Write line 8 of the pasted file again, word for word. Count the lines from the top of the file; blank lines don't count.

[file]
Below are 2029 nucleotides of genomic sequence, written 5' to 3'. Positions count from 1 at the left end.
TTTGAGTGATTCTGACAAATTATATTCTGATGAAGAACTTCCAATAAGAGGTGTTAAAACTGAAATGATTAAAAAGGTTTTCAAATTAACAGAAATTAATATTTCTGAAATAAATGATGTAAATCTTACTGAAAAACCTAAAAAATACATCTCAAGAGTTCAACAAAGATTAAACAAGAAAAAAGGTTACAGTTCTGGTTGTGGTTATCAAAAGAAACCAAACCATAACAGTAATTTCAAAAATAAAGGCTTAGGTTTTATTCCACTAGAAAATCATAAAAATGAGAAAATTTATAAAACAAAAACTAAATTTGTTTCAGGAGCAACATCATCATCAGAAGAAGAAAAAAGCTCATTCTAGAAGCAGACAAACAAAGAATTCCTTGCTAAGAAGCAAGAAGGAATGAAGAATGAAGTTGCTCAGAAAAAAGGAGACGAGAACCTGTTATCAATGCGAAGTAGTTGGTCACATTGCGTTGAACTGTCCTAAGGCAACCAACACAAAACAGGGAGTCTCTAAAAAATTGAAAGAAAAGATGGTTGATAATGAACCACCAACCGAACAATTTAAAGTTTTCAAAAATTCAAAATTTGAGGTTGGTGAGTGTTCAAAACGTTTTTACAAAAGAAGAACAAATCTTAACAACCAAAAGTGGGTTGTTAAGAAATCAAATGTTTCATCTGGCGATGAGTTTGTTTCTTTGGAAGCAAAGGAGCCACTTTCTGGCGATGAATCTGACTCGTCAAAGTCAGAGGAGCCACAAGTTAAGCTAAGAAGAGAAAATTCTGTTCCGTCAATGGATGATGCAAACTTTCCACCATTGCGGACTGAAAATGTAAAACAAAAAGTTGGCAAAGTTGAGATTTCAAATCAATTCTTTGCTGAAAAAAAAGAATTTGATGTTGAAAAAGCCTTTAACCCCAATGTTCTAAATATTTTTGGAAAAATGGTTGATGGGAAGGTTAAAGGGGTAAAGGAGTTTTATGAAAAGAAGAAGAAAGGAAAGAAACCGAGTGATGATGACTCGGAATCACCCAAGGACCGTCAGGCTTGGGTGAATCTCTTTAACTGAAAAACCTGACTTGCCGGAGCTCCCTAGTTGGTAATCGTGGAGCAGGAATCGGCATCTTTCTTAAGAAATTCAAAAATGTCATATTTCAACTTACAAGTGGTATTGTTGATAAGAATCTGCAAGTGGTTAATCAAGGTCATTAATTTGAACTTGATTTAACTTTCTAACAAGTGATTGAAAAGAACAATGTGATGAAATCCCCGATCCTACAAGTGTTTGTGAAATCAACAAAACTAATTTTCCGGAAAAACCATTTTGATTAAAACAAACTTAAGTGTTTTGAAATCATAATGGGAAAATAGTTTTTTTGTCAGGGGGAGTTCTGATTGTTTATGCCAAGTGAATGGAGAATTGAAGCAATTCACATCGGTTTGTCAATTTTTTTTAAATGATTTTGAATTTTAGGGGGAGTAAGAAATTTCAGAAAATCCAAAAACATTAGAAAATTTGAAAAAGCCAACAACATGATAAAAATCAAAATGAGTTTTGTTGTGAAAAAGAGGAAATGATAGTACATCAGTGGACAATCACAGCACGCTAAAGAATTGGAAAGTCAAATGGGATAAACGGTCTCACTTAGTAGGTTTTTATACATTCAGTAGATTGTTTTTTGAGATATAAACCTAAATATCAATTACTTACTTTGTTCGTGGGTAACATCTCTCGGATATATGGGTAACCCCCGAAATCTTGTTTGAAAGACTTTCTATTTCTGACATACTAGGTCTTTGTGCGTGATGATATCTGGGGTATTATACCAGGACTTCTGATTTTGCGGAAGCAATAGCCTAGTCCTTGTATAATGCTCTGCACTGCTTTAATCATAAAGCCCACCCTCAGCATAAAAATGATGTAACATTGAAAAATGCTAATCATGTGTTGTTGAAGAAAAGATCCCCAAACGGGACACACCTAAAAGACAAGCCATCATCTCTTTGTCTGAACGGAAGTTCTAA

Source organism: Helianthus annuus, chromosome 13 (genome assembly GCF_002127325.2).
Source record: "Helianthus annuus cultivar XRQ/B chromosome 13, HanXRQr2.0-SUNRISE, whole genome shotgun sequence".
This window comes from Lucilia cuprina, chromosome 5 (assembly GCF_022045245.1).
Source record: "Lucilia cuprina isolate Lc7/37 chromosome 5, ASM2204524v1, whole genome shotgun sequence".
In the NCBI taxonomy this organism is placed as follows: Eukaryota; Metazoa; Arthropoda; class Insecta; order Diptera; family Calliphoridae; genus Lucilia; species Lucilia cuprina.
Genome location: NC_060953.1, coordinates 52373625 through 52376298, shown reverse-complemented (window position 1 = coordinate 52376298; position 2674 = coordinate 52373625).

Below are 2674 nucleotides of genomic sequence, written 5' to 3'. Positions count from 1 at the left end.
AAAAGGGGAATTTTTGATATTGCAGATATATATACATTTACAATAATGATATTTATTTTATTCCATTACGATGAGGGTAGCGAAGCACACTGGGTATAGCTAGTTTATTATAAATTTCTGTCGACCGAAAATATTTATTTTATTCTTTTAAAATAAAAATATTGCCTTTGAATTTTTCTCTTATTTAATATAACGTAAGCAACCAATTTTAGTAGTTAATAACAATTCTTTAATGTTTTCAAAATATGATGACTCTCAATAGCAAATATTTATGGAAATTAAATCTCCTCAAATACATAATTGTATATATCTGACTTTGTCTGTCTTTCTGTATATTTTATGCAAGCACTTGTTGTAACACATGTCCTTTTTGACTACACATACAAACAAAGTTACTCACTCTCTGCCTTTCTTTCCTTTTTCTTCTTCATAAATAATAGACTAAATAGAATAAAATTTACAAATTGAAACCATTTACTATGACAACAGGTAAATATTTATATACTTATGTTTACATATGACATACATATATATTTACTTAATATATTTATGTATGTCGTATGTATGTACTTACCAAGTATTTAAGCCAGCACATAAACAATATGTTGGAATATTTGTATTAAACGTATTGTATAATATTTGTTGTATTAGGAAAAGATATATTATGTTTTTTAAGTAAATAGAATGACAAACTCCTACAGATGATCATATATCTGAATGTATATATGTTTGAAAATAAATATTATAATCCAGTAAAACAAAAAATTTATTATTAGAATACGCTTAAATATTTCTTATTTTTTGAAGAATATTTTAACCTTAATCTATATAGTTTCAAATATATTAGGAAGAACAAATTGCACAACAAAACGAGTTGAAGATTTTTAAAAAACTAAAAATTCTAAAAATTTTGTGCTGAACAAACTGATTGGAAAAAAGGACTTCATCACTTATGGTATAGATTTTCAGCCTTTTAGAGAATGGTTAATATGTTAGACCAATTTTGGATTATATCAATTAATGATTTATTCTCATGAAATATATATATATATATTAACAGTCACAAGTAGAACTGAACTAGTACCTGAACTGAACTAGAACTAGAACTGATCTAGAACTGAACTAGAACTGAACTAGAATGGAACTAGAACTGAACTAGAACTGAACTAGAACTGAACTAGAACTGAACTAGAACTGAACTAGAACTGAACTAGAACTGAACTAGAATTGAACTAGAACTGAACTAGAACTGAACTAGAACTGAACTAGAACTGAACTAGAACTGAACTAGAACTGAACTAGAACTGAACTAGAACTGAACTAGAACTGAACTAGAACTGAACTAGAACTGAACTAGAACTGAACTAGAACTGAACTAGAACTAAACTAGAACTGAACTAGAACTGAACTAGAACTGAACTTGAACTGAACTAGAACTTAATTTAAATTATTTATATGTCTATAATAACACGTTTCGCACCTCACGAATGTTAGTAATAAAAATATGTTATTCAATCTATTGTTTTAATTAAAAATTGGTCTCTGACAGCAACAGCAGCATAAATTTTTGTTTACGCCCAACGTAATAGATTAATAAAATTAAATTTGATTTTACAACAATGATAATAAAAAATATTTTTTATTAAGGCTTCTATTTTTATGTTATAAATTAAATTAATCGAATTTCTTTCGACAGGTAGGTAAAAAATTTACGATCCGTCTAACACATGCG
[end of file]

Genome location: NC_060953.1, coordinates 52373625 through 52376298, shown reverse-complemented (window position 1 = coordinate 52376298; position 2674 = coordinate 52373625).